The data have been confirmed by Kristina, one of the leaders of the Sant’Egidio community in Prague and volunteer for 19 years. During a meeting at the headquarters of the community in Žitná street, in a room used for the occasion as a projection room via a television and several chairs, Kristina told us in an excellent Italian that today the community can count on about forty volunteers in the capital, many of whom are very young. “We manage to help about three hundred homeless people, our philosophy as a community is based on the principle of friendship and brotherhood towards the poor, towards those with the least. We are traditionalists not in the sense of conservatives but intended as a reference to the origins of the Church, when it consisted of a refuge for the world’s poor”. Michele, an Australian of Italian origin, residing in Prague, also attended the screening from Sant’Egidio, who prepares lunch for the homeless at Central Station every Saturday. “We cook pasta with sauce. Unfortunately, we do not have Parmesan and if some Italian donors could make some available, we would be happy to be able to offer a 100% Italian dish” he suggests.

Among the various activities of the community of Sant’Egidio we highlight the personal visits to the homeless on Monday, the collection of clothes at the headquarters, as well as the picnic for the poor organized every summer in the park near the Hlavní nádraží station. The main annual event is the Christmas lunch for the poor which takes place at the Archbishop’s Palace in Prague. Let’s not forget the visit to the elderly at the Kobylisy retirement home on Thursday, a voluntary activity that has been carried out since 1993, therefore since the arrival of Sant’Egidio in the Czech Republic. “Here the founder of the community was Paul Habart, in 1993. Initially, there were ten of us, and we mainly looked after the elderly in a hospice in Dejvice. We went there to look after them and help them overcome loneliness, an element that is common to the elderly and homeless”, says Kristina.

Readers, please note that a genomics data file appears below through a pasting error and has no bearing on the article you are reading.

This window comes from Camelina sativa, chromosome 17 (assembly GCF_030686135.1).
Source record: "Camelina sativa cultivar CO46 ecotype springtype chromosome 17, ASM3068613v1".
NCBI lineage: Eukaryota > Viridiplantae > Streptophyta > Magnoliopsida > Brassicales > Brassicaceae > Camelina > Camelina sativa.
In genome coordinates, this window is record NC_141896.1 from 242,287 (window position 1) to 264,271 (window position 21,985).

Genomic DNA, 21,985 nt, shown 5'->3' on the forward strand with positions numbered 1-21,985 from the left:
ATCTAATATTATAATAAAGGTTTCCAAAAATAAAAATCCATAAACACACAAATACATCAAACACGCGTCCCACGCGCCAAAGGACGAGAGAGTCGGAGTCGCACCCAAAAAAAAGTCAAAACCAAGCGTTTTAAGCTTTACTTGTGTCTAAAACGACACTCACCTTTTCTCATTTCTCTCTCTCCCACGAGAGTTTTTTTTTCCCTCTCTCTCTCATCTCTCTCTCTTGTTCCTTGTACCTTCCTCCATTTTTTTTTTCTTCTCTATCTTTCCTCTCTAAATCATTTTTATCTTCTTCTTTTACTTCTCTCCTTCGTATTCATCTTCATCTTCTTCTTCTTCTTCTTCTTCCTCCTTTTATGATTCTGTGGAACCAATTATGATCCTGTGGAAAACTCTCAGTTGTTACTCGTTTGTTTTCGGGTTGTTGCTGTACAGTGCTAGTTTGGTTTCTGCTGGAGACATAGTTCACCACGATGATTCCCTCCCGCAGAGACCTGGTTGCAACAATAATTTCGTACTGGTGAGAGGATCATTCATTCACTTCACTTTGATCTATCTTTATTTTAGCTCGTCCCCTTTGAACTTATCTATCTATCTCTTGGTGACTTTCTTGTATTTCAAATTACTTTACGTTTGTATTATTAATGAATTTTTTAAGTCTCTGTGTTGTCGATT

Another organization dealing with the poor is Naděje (Hope), an NGO with a program dedicated to the integration of the excluded, active since 1990, as reported on the association’s website. In Prague, the NGO manages shelters open 24 hours a day, seven days a week, with a total capacity of 145 beds, as Gabriela, head of public relations, told us. “We manage four reception houses, including one where we take care of the elderly and the sick, we also run two dormitories with 40 beds each, together with two day centers where you can take a shower, refresh yourself and receive support from our social workers and psychologists”. While speaking with Gabriela, it emerged that more than 10% of the homeless are people over the age of 65, and that average age has been steadily increasing, especially in recent years.

The organizations that deal with this type of assistance are also others. We remember for example the Salvation Army, the international evangelical movement that landed in this country in 1919. Strongly limited during the Nazi occupation and completely banned during the communist regime, the Salvation Army was reborn in Prague in 1990 and currently operates throughout the Czech Republic.

Also worthy of note is the organization “Medici na ulici”, made up of a group of undergraduate university students in the medical faculty of Prague, who for four years now have been operating directly on the streets of the capital, visiting and offering basic medical care to the homeless, who they could hardly afford this type of assistance in normal clinics.

As for state measures, a document called “National strategy to fight the phenomenon of homelessness and housing exclusion”, to fight against causes and prevent the situation from worsening dates back to 2013. Among the various objectives set was “the reduction in the number of people and families at risk of losing their homes, the reintegration of those who live in poverty”. The results should have been seen this year, but they seem to have been very few. Until now, efforts by Catholic and secular associations to alleviate the suffering of the least continue to be decisive.

by Maurizio Giuffredi